100% employment

I have believed for some time that 100% employment is a dream of the past.

We have spent so long making the means of agriculture, manufacture and administration easier, and capitalism has spent so long reducing the workforce by perfecting processes, that we don’t need everybody to work any more. Once you stop and think about it, it makes perfect sense, and it’s almost impossible to understand why people still pursue full employment.

I’m certain that our politicians know that not everyone needs to work, but of course none are honest enough to admit it and instead get political capital by bashing the workless. The biggest challenge will be to accept this, as a society, and find useful ways for people to fill their time – without those who dislike work but do it, resenting those who don’t work.

Perhaps Mick Farren has it right; in Exit Funtopia he predicts a future where people are given an allowance and left to enjoy their hobbies, however strange.

“We must do away with the absolutely specious notion that everybody has to earn a living. It is a fact today that one in ten thousand of us can make a technological breakthrough capable of supporting all the rest,” said Buckminster Fuller in a New York Magazine interview in 1970, “The youth of today are absolutely right in recognizing this nonsense of earning a living. We keep inventing jobs because of this false idea that everybody has to be employed at some kind of drudgery because, according to Malthusian-Darwinian theory, he must justify his right to exist. So we have inspectors of inspectors and people making instruments for inspectors to inspect inspectors.”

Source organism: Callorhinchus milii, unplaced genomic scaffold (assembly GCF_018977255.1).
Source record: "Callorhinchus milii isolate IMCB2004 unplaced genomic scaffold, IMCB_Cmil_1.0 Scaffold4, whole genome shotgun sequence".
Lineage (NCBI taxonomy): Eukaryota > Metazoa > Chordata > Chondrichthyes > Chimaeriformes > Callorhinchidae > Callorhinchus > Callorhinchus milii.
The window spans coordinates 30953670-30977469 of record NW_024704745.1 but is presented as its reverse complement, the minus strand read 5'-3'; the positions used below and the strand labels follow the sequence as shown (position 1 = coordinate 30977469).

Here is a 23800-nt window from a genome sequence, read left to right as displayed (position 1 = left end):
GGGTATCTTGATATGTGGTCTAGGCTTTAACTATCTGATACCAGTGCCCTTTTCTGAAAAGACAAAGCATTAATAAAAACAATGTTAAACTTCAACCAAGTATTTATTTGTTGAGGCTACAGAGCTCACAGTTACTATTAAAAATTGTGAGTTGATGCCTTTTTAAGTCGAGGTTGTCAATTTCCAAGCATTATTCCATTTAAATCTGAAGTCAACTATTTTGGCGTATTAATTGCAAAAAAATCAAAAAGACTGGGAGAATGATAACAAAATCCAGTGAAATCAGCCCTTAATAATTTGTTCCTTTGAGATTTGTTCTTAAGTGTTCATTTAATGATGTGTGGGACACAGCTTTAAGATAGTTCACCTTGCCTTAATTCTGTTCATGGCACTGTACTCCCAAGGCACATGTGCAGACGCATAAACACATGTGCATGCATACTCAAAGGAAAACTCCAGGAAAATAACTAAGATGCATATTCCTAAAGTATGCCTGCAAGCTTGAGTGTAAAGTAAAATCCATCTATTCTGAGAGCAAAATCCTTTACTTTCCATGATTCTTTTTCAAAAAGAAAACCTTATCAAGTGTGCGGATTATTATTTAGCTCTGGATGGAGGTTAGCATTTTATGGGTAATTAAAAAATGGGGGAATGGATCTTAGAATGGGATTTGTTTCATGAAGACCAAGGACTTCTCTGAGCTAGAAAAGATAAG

Find the way to earn the minimum you need, and use your efforts to do something you think is worthwhile.


4 thoughts on “100% employment

  1. The concept of working to live rather than living to work holds many attractions. On the surface, would any of us want to work more than we have to, when we can have an existence of leasure? Unfortunately, the concept that people have basic needs, and when these needs are fulfilled they are happy, is a theory that is ingrained in marketing. And is wrong.

    The basic concept of “Heirachy of needs”, as developed by Maslow, was adopted by the marketing industry, and has integrated itself into how we, as individuals, are supposed to manage our wants and needs. However, as pointed out by Veblen, and more recently by by Geoffrey Miller in “Spent”, people consume not just because of needs but to establish status.

    So, whilst people may recognise that they do not have to be in full time employment, there is a social pressure on them to continue to consume, not just to meet their needs but to establish themselves in a social context. This desire for status and recognition, which is a Darwinian drive, is exploited by both marketing and employers. The expectation is that we are required to achieve, and this drive is met via work and hence consumptions.

    The only way that we could achieve the adoption of less than 100% employment is if we adopted a social change by which people achieve status and recognition by some other means than their position or possessions.

  2. These are themes explored in Walter Greenwood’s novel ‘Love on the Dole’. http://en.wikipedia.org/wiki/Love_on_the_Dole

    My own feeling is that the liberating effect of work is often overlooked due to an over-emphasis on “aspiration” (to earn more, or for increased social status). Work allows for greater social mobility.

    It lets a young woman in central China move from the countryside to a big city, to live independently of family and her “community.” It allows people to advance themselves based on what they know, not who they know…